A few years previously, I knew nothing of all this. Finding out about climate change had led me towards wider questions of sustainability. As part of that I began to discover the reality of industrialised agriculture. Whilst in the middle of pretty grim reading, I’d chanced upon a remark from an American journalist “if you don’t like the system, don’t depend on it”. Searching for answers as to how I could make this a reality, I came across a man called John Seymour. He was a master of the many arts necessary to be self sufficient and the seasonal life he described was one full of wonder, physical work and deep satisfaction.
I had Seymour tucked in the record bag whilst playing at clubs and festivals all over the world. When things are at their peak, words can’t describe it; waiting in the wings, full of anticipation the crowd going back as far as the eye can see. On stage thousands of hours of effort and occasional despair come good in a unified moment of energy. Then come the after parties, the smoke filled dressing rooms, the sense of the night ahead. Beyond the music, it had opened the door to seeing at first hand the lives of what one magazine recently called the Happy Few. When you’re riding high, everybody wants you on their yacht parties, in their private jets or sounding tracking their multi-thousand dollar table service. What struck me was the restlessness.The couple who had one jet now needed two; last year’s yacht needed to be larger, the party bigger and more extravagant. In reality they are people stuck in the same endless aspirational loop as everyone else, just on a different scale. Back home in rural France, I’d have a chat over the hedge with the neighbour whose family have lived there for 300 years and who doesn’t have a passport. “There’s more to see in the fields around my house than I’ve got time to look at properly in my lifetime”. I was struck by how he just lived. He doesn’t work in order to escape on holidays or to buy stuff. He’s got ambitions and objectives for his farm, but happiness comes in the day to day process.
It was with his help that I turned over a corner of old pasture land at the end of the garden and planted my first seeds. It seemed incredible that a few months later there was beautiful tasting food on the plate. Abundance from so little. If you put a seed into good soil and add moisture, there’s no one more motivated than the plant to grow and produce the edible portions you’re hoping for. It just happens. The first time I walked into the greenhouse and found it full of tomato seedlings , the smell stopped me in my tracks. I was 30 years back in time, a long forgotten memory of my nan’s little greenhouse in Barnsley, watching her arthritic hands prune at light speed.
Things changed when I planted these seedlings into my newly made beds. I was working as the neighbours did – tilling the beds with a rotavator. Little did I know that turning the earth causes thousands upon thousands of weed seeds to germinate. They can lie there in darkness sometimes for hundreds of years until, brought to the surface, they seize the moment to grow twice as high as your tomatoes in a week. This was less of problem for the neighbours, a generation of farmers that had been sold the magic bullet of weed killers and thought nothing of using the same on their food. But for me it meant pointless hours hacking through jungles of invading plants. Eventually through experiments too long winded to repeat, and which in any case can be avoided by going straight to the right book (Charles Dowding), I ended up with a no-dig system where the earth is never turned over and always covered by something , either your veg or what’s called a cover crop in between seasons. With a little planning, the kitchen was soon full with fresh food year round, and lots of it. You only need 8m x 8m to grow all the veg for a family of 4. The original planners of the English Garden Cities knew this, and had organised groups of houses around food growing squares. What health, community and independence had their plans not been overruled.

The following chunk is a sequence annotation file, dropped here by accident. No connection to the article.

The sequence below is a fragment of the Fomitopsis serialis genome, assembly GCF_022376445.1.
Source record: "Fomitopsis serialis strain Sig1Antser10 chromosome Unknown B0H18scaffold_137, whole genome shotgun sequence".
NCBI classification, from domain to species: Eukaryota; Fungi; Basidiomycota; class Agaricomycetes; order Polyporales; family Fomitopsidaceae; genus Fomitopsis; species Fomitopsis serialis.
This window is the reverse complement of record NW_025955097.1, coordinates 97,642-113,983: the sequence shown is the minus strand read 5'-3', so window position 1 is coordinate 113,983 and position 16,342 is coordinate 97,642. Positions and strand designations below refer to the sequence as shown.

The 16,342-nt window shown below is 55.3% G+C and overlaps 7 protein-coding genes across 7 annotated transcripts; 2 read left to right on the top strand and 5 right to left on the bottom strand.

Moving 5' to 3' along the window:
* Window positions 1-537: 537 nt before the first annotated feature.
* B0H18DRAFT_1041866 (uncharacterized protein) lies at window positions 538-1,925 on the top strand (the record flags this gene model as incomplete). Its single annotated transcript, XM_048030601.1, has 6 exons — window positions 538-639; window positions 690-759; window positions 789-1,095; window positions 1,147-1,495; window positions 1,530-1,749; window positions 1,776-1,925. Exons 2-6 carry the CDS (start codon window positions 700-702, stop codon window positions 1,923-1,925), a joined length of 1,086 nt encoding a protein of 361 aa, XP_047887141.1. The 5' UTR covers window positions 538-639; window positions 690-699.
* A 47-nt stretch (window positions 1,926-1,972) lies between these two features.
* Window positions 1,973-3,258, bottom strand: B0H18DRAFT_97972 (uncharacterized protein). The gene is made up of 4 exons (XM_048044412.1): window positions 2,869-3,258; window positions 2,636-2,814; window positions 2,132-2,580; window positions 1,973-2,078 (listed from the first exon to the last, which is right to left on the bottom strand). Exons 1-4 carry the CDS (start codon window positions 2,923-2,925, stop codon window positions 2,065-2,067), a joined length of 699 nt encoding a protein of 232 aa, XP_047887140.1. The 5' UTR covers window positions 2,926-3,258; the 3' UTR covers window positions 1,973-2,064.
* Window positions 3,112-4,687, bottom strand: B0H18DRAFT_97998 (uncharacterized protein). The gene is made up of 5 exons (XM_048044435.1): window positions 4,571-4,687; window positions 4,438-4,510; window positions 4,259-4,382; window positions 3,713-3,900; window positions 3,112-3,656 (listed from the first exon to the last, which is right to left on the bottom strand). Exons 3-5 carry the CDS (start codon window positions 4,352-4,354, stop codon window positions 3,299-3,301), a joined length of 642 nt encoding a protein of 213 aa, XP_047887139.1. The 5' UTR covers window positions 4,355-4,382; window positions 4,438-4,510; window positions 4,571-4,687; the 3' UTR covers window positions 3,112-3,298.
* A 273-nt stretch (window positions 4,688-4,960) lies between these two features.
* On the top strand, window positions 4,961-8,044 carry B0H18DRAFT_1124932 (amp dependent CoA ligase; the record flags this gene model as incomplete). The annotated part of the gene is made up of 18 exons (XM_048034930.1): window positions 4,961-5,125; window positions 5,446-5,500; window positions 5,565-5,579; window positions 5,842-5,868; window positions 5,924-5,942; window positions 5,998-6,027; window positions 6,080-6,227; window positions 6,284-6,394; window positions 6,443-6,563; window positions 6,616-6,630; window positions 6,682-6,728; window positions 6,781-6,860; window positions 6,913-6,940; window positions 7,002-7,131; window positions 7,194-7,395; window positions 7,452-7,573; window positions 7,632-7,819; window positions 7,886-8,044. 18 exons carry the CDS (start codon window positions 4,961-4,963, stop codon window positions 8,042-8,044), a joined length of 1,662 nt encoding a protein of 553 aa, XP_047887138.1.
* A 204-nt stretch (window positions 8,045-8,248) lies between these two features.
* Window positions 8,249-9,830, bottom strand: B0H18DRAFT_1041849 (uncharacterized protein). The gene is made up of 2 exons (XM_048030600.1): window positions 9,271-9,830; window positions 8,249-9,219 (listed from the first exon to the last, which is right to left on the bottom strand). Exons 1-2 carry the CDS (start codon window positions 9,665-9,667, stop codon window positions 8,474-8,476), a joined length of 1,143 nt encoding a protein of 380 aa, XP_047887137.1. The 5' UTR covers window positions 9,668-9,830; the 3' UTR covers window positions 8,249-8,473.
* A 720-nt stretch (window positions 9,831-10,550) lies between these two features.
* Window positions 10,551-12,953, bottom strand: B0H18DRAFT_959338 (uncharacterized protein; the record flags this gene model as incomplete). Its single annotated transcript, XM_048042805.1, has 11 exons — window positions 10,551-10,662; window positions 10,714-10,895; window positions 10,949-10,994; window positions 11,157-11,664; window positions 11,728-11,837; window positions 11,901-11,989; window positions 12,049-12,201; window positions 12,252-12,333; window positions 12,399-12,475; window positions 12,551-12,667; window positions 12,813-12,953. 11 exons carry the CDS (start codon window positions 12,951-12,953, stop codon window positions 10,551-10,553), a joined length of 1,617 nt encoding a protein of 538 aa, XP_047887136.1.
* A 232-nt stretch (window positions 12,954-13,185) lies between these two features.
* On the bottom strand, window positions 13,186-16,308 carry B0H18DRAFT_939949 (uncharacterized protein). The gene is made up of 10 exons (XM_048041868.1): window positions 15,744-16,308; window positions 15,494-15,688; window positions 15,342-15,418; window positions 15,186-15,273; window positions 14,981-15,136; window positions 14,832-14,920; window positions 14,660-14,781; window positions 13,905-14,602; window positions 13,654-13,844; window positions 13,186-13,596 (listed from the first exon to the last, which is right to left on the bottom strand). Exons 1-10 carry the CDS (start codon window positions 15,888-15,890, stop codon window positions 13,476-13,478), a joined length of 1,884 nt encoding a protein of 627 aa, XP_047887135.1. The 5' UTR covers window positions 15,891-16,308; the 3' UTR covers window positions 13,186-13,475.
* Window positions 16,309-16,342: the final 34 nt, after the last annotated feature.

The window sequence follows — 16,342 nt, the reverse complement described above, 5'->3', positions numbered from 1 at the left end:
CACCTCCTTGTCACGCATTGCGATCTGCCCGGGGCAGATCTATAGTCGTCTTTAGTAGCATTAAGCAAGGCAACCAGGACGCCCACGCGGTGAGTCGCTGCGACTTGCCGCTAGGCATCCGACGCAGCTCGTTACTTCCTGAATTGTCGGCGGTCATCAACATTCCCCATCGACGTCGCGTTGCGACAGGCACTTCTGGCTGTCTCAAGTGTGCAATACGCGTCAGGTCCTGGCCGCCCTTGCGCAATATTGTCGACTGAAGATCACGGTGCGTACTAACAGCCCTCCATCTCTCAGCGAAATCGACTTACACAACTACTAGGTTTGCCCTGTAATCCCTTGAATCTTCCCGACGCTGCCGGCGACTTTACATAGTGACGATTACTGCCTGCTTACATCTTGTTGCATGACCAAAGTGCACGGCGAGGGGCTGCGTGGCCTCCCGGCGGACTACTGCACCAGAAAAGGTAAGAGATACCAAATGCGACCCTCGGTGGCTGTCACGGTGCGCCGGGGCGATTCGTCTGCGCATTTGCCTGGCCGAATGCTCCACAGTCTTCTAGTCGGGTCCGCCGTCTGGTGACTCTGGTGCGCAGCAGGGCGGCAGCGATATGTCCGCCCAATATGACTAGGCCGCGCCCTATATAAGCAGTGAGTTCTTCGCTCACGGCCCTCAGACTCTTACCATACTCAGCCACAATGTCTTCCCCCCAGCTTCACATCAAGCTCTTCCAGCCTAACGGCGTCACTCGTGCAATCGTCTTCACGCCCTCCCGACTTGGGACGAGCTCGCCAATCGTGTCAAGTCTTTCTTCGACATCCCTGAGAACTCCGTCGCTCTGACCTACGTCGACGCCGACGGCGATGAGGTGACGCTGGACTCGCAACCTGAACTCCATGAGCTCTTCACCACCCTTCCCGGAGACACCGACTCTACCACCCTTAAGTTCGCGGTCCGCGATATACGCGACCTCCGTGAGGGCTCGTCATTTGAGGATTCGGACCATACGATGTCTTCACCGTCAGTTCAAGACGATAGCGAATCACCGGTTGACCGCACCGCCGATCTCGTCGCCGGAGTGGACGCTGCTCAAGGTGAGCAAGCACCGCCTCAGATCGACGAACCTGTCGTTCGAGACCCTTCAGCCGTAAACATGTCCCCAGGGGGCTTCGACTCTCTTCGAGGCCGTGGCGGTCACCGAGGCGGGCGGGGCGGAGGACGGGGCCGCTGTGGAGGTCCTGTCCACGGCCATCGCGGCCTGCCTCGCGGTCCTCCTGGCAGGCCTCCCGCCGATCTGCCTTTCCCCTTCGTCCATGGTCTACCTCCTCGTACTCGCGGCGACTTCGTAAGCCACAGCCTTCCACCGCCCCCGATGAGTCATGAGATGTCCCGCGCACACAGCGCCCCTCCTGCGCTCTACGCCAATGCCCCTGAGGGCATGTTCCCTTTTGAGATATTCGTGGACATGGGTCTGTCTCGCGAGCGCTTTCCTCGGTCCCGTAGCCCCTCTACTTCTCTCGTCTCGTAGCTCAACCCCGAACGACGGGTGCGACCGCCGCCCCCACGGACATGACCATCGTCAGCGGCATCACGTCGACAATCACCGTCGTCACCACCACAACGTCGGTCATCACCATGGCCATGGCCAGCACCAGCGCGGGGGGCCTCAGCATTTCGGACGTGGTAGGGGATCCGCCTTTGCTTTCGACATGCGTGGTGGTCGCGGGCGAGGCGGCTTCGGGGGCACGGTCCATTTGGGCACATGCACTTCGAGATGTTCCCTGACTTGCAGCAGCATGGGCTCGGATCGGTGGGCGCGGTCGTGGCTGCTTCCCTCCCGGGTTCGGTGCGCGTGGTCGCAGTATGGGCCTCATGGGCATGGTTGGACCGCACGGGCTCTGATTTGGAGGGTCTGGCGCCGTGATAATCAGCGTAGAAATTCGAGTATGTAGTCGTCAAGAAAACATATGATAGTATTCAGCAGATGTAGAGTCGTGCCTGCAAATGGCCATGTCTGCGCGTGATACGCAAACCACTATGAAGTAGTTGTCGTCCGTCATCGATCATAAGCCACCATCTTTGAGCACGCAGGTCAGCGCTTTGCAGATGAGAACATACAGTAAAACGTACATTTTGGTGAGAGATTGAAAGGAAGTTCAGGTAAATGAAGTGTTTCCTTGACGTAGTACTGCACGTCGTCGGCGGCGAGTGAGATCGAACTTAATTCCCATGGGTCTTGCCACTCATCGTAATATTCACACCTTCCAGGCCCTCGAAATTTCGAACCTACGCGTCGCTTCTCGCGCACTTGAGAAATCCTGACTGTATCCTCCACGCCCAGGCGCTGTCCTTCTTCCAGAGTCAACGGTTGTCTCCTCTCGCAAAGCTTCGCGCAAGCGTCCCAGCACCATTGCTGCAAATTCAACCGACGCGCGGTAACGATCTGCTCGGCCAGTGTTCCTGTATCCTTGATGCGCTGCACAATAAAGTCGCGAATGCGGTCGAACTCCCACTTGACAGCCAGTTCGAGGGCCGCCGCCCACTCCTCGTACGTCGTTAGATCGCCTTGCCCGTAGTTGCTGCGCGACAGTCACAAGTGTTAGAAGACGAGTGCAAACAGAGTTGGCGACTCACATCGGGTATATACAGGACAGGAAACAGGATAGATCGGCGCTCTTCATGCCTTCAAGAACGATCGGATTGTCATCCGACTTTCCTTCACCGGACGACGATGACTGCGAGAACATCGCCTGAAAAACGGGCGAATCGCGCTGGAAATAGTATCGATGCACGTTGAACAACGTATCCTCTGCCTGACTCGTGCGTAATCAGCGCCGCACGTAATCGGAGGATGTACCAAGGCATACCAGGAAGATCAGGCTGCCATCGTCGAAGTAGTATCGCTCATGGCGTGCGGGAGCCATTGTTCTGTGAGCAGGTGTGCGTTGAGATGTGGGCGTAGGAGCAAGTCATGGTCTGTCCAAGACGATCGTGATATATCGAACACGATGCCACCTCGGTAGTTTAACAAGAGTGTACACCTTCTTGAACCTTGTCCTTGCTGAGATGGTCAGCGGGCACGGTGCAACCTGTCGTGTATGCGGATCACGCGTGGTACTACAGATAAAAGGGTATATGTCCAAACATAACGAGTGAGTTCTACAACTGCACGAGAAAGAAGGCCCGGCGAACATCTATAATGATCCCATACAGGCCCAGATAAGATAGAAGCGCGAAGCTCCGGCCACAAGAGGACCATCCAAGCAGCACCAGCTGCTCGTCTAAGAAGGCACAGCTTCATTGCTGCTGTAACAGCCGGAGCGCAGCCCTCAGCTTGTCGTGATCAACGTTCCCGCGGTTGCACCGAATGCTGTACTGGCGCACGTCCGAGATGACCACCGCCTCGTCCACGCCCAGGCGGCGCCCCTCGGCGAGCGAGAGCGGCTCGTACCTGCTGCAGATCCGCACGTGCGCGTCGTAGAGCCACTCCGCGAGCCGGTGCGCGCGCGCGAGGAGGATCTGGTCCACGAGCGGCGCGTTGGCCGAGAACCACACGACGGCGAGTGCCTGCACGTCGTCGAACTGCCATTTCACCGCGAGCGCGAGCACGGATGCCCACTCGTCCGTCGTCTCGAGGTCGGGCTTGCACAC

There’s a deep rooted, primeval satisfaction about sitting down to a meal you’ve grown yourself. Once you’ve done it, you can’t go back. A life without growing my own food quickly became as impossible to imagine as a life without music. It goes beyond the taste, the simple pleasure of being in the garden or of watching things grow. Like music, it’s an emotional pull. The rituals of food and music, with us since the beginnings of humanity.
My vegetable production expanded and I managed to get a license to sell at the biggest weekly market. Moving the roadblocks out of the way and loading in for the first time was an intimidating experience. Between 7am and the opening bell at 8, huge tables laden with bread and wine appear and a raucous pre market breakfast gets underway. I’d been on the go since 5, picking and agonising over how many of my salads to pull up, not wanting to run out but not wanting to waste them. Following the advice of expert veg grower Elliot Coleman, I picked them onto a bed of ice cubes and kept just enough on display with the rest in a cool box behind. The difference this makes between you and the competition by 11am on a hot morning is massive. Settled in a decent spot between the egg man and the apple juice lady, within a couple of weeks I had grandmas coming back to buy salads saying they tasted like salads used to taste like. Inspired, I began the search for farm land. I wanted to scale up in part from a desire to attempt resistance to agro-industry on a bigger scale, but mainly to be able to fully live off the land so I could justify spending all my time outside and growing because I loved it. Two years later, many thousands of euros down and staring at a field completely invaded by thistles, all of this looked rather naive.[/vc_column_text][/vc_column][/vc_row]